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J Clin Psychiatry. 2010 Jan;71(1):26-31. doi: 10.4088/JCP.08m04633. Epub 2009 Jul 28.

Psychiatric diagnoses in patients previously overdiagnosed with bipolar disorder.

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  • 1Department of Psychiatry and Human Behavior, Brown University School of Medicine, Providence, Rhode Island, USA. mzimmerman@lifespan.org

Abstract

OBJECTIVE:

In a previous article from the Rhode Island Methods to Improve Diagnostic Assessment and Services (MIDAS) project, we reported that bipolar disorder is often overdiagnosed in psychiatric outpatients. An important question not examined in that article was what diagnoses were given to the patients who had been overdiagnosed with bipolar disorder. In the present report from the MIDAS project, we examined whether there was a particular diagnostic profile associated with bipolar disorder overdiagnosis.

METHOD:

Eighty-two psychiatric outpatients reported having been previously diagnosed with bipolar disorder that was not confirmed when they were interviewed with the Structured Clinical Interview for DSM-IV (SCID). Psychiatric diagnoses were compared in these 82 patients and in 528 patients who were not previously diagnosed with bipolar disorder. Patients were interviewed by a highly trained diagnostic rater who administered a modified version of the SCID for DSM-IV Axis I disorders and the Structured Interview for DSM-IV Personality for DSM-IV Axis II disorders. This study was conducted from May 2001 to March 2005.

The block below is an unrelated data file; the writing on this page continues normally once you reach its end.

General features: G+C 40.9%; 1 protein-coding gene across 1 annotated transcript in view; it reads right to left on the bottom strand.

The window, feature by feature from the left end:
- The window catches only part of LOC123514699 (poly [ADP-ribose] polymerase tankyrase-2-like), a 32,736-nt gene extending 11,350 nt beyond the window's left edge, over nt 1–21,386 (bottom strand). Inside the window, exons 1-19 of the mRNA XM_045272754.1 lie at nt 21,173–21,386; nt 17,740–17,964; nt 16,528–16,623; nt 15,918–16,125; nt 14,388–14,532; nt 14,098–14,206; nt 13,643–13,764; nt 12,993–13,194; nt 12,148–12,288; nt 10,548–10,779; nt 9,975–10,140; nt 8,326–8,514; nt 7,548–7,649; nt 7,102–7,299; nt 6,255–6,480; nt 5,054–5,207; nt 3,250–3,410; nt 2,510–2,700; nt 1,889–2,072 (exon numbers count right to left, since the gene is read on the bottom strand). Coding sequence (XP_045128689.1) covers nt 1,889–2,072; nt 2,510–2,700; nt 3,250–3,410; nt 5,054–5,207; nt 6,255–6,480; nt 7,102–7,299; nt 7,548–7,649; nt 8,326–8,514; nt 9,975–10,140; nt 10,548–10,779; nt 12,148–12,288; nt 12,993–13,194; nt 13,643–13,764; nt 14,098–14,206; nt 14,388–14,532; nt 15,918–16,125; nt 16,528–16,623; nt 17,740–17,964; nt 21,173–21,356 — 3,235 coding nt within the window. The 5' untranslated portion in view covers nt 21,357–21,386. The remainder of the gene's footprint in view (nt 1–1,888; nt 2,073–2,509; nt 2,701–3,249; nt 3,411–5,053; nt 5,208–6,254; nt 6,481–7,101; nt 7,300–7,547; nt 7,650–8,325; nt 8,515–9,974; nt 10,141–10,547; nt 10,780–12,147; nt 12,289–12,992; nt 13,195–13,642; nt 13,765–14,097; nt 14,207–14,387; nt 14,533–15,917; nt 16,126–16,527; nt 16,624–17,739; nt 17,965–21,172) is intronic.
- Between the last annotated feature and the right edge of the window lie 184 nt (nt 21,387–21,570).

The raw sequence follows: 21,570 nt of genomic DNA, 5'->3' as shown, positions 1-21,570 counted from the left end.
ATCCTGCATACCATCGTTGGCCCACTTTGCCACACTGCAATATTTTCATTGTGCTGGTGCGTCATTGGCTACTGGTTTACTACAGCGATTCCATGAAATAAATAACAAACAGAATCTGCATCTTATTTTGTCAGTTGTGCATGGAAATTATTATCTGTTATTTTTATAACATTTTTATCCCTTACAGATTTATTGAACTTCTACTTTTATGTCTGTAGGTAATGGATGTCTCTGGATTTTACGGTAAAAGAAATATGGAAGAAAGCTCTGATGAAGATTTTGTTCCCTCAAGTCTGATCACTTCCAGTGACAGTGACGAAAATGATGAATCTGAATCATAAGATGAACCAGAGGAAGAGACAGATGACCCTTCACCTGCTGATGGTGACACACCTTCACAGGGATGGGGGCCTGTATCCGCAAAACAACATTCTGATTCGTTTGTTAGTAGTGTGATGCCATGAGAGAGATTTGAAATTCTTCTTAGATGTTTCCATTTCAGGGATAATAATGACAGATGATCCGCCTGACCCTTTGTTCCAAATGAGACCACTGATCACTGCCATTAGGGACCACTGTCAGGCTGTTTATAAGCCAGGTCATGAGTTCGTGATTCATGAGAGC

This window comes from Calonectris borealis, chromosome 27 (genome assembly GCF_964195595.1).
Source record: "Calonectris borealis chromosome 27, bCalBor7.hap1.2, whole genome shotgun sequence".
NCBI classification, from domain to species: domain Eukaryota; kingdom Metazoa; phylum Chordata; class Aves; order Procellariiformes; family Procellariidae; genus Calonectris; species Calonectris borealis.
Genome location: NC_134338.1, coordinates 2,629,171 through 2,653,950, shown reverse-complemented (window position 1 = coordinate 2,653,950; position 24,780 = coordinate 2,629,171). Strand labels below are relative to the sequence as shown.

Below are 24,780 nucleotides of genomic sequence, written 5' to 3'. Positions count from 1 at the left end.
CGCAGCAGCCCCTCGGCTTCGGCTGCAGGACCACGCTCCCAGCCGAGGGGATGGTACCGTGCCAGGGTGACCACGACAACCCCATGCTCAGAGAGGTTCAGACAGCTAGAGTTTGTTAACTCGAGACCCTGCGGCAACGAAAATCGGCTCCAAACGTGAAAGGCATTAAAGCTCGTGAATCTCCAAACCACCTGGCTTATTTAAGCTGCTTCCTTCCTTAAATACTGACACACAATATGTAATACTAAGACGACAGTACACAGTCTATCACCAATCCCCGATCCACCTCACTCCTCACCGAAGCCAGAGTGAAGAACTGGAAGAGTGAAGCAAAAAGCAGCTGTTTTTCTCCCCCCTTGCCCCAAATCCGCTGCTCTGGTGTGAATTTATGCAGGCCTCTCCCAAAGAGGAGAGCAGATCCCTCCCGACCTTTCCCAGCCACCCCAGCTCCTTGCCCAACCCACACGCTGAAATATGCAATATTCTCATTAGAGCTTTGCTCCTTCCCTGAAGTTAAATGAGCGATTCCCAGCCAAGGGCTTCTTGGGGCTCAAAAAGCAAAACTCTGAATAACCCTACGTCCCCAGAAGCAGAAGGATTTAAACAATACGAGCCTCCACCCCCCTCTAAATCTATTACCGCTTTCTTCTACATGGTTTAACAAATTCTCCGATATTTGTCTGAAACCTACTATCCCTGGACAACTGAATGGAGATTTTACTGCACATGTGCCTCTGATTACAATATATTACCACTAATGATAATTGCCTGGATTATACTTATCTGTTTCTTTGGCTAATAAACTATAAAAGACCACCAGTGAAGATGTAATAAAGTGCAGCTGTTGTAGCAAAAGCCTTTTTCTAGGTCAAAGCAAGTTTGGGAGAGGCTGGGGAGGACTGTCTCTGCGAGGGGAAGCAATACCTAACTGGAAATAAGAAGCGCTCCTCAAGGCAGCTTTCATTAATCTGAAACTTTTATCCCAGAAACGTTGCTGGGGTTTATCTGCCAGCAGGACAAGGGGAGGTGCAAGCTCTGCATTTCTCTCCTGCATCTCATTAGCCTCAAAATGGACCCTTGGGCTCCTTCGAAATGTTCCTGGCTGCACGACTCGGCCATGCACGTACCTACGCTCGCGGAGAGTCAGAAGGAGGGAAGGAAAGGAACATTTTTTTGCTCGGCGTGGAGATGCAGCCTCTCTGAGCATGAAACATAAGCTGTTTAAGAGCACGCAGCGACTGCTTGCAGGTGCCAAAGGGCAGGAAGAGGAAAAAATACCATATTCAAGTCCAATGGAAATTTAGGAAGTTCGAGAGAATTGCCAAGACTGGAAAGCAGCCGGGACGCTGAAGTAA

RESULTS:

The most frequent lifetime diagnosis in the 82 patients previously diagnosed with bipolar disorder was major depressive disorder (82.9%, n = 68). The patients overdiagnosed with bipolar disorder were significantly more likely to be diagnosed with borderline personality disorder compared to patients who were not diagnosed with bipolar disorder (24.4% vs 6.1%; P < .001). A previous diagnosis of bipolar disorder was also associated with significantly higher lifetime rates of major depressive disorder (P < .01), posttraumatic stress disorder (P < .05), impulse control disorders (P < .05), and eating disorders (P < .05), although only the association with impulse control disorders remained significant after controlling for the presence of borderline personality disorder.

CONCLUSIONS:

Psychiatric outpatients overdiagnosed with bipolar disorder were characterized by more Axis I and Axis II diagnostic comorbidity in general, and borderline personality disorder in particular.

┬ęCopyright 2010 Physicians Postgraduate Press, Inc.

PMID:
19646366
[PubMed - indexed for MEDLINE]
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